The Headache

Comes in many forms.

The simple headache is really far from simple. To start with, it comes in many forms. Most of us have experienced this. It may be a dull and constant ache, or come in throbbing spasms. It may be a general pain with no obvious centre, or have a specific point of focus. And if it has a point of focus, this can be anywhere from the forehead to the back of the neck

Many causes

Just as there are many kinds of headache, there are also many causes. Some are obvious and temporary, such as exposure to noise, eyestrain, travel motion, stress, over-concentration (as in exam study), excess alcohol consumption or - most common of all - dehydration. In fact, these causes probably account for the vast majority of headaches.

A warning signal

But like other forms of pain, a headache can also be a signal that something else is wrong. It is often a symptom of illness - for example, combined with a fever it is an indicator of flu. We learn to recognise this kind of headache from experience, and again we know that it does not indicate a serious medical problem. In some cases, however, a persistent or recurrent headache may be a symptom of something more serious, and a signal that we need medical attention.


A form of chronic headache that is common but still not fully understood is the migraine. We don't know exactly what causes it or why some people (mainly women) get it and others don't. For some migraine sufferers, few forms of relief seem to have any effect.

The Palovin approach

Palovin is formulated to address a wide range of headaches, and contains ingredients that have even been found effective by some with migraines. But, like other medications it does not remove the underlying problem. So it's worthwhile to also try to understand what the causes may be.

Common causes of headache

As we saw earlier, pain is often a signal from the body that it wants us to take action, in two ways. First, to remove the immediate cause, and second, to try to avoid it in future. Often the cause is very simple and we are likely to know it already


This is probably the commonest single cause of headaches. The body requires adequate intake of fluids, and water is best (not coffee, alcohol or even fruit juice). We often overlook this. And it's even more important if we're in situations where the air is dehydrated (air conditioning, or flying in airliners), or we need an extra fluid intake (physical exertion, high temperatures, illness). And if we're drinking alcohol in more than minor amounts, water is essential with it and afterwards. But we don't recommend the practice of sipping from a plastic bottle every few minutes. It's unnatural and unnecessary, and may create a demand habit for the body that becomes difficult to satisfy in some situations.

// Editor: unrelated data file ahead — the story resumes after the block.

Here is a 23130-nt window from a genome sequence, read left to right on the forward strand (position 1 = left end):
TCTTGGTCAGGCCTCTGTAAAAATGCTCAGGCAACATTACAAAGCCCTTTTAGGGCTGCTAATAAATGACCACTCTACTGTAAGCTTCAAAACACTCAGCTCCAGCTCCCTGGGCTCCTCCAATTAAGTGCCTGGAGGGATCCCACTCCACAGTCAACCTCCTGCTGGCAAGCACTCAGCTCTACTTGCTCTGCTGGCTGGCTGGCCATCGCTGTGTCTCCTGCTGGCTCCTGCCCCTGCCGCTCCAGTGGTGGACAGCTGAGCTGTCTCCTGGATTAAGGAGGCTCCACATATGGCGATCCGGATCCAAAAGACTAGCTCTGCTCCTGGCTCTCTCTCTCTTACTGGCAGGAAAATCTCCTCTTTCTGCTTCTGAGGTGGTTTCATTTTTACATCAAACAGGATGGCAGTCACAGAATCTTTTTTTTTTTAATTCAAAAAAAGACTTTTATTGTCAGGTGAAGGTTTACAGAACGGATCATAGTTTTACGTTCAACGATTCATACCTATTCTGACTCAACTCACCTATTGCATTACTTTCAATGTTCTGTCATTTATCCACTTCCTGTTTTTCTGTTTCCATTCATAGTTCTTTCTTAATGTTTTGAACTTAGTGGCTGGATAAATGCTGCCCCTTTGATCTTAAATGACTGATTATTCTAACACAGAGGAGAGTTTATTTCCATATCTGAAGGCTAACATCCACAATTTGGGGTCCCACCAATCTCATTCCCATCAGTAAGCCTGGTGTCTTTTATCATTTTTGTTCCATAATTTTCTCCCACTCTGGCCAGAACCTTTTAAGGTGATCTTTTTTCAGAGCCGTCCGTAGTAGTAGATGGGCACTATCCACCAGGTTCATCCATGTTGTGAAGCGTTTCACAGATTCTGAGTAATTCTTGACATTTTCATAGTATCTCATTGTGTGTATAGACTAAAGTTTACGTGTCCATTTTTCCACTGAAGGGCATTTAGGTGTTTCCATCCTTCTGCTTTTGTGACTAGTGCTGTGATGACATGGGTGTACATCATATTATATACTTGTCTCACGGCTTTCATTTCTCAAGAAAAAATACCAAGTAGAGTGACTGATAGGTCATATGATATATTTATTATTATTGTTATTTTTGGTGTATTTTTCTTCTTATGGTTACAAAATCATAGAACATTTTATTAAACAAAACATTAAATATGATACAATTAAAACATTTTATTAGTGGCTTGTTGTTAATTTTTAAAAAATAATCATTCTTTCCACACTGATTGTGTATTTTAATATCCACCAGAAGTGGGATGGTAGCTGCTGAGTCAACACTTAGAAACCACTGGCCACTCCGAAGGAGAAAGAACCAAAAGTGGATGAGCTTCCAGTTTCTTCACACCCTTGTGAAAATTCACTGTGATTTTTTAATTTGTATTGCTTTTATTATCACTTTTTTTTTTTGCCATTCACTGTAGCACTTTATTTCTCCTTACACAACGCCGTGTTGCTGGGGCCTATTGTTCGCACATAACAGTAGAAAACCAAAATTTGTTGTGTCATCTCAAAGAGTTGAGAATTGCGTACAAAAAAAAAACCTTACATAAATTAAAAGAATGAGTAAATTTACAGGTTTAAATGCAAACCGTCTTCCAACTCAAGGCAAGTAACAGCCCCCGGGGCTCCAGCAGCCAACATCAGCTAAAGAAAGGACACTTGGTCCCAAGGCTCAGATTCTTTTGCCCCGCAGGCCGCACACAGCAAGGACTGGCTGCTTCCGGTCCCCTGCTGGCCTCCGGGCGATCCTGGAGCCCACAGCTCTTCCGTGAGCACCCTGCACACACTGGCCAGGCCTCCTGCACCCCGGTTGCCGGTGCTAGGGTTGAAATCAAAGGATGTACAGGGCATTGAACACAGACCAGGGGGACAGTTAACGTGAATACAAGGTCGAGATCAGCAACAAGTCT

Sensory strain

Headaches can often result from strain associated with the eyes or ears. Exposure to extremely bright light, flashing lights or constant moving images (watching movies or TV, or looking from a moving car or train) can induce headaches, often accompanied by nausea or a zombie-like feeling. Even concentrated reading or focusing on a computer screen for extended periods can cause headaches. We need to take breaks every few minutes, allowing our eyes to roam freely and relax. (We should really stand up, move around and stretch, for other physical reasons as well.) And for many of us, it's vital to use appropriate reading glasses. Exposure to excess noise can also trigger headaches, especially if it is high-pitched or vibrational. In noisy situations it's often advisable to wear earmuffs or some other form of anti-noise device such as the hi-tech noise reducing headphones used by some airline passengers.

Stress and tension

Headache is frequently a symptom of stress and anxiety. We are also more likely to get headaches from other causes if we are in a stressed state to start with. It's often hard to avoid the cause of stress, whether it be in the workplace or due to personal reasons, but we should try. After all, worrying and anxiety don't serve much purpose. If you find yourself worrying, try to switch your thoughts to something positive and agreeable.


For many, the word headache means hangover. Alcohol is a poison and the body reacts adversely if it is taken in more than very moderate amounts. The headache is only part of the story, nothing compared to what the alcohol is doing to our internal organs. It's a warning that the body doesn't want to be treated this way, and also that it needs water to flush the alcohol through our system. The simple rule is to drink alcohol moderately, and drink plenty of water during and after alcohol consumption, including just before going to bed.


We stress again, headache is often a symptom of being unwell. It may be a short-term illness such as a cold or flu. But if you suffer from headaches often, medical advice is essential

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